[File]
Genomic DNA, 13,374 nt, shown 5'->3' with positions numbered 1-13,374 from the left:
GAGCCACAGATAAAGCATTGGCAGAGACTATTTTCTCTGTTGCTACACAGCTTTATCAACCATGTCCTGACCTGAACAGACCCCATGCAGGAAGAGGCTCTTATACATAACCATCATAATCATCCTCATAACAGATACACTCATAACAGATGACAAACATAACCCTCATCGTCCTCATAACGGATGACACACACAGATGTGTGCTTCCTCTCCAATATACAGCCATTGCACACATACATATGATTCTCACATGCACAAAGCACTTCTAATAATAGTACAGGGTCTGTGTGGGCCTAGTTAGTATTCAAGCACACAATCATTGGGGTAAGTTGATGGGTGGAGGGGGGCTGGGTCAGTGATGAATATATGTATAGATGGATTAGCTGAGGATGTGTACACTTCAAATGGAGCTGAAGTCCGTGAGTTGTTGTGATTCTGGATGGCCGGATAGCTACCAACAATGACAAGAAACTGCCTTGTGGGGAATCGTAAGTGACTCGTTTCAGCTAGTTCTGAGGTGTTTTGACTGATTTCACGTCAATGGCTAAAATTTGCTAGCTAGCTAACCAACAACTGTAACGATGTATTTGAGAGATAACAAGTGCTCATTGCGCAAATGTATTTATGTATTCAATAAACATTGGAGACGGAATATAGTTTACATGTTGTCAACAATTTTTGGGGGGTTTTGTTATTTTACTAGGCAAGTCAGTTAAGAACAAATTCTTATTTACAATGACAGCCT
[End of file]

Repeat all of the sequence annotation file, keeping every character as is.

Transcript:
Genomic DNA, 13,374 nt, shown 5'->3' with positions numbered 1-13,374 from the left:
GAGCCACAGATAAAGCATTGGCAGAGACTATTTTCTCTGTTGCTACACAGCTTTATCAACCATGTCCTGACCTGAACAGACCCCATGCAGGAAGAGGCTCTTATACATAACCATCATAATCATCCTCATAACAGATACACTCATAACAGATGACAAACATAACCCTCATCGTCCTCATAACGGATGACACACACAGATGTGTGCTTCCTCTCCAATATACAGCCATTGCACACATACATATGATTCTCACATGCACAAAGCACTTCTAATAATAGTACAGGGTCTGTGTGGGCCTAGTTAGTATTCAAGCACACAATCATTGGGGTAAGTTGATGGGTGGAGGGGGGCTGGGTCAGTGATGAATATATGTATAGATGGATTAGCTGAGGATGTGTACACTTCAAATGGAGCTGAAGTCCGTGAGTTGTTGTGATTCTGGATGGCCGGATAGCTACCAACAATGACAAGAAACTGCCTTGTGGGGAATCGTAAGTGACTCGTTTCAGCTAGTTCTGAGGTGTTTTGACTGATTTCACGTCAATGGCTAAAATTTGCTAGCTAGCTAACCAACAACTGTAACGATGTATTTGAGAGATAACAAGTGCTCATTGCGCAAATGTATTTATGTATTCAATAAACATTGGAGACGGAATATAGTTTACATGTTGTCAACAATTTTTGGGGGGTTTTGTTATTTTACTAGGCAAGTCAGTTAAGAACAAATTCTTATTTACAATGACAGCCT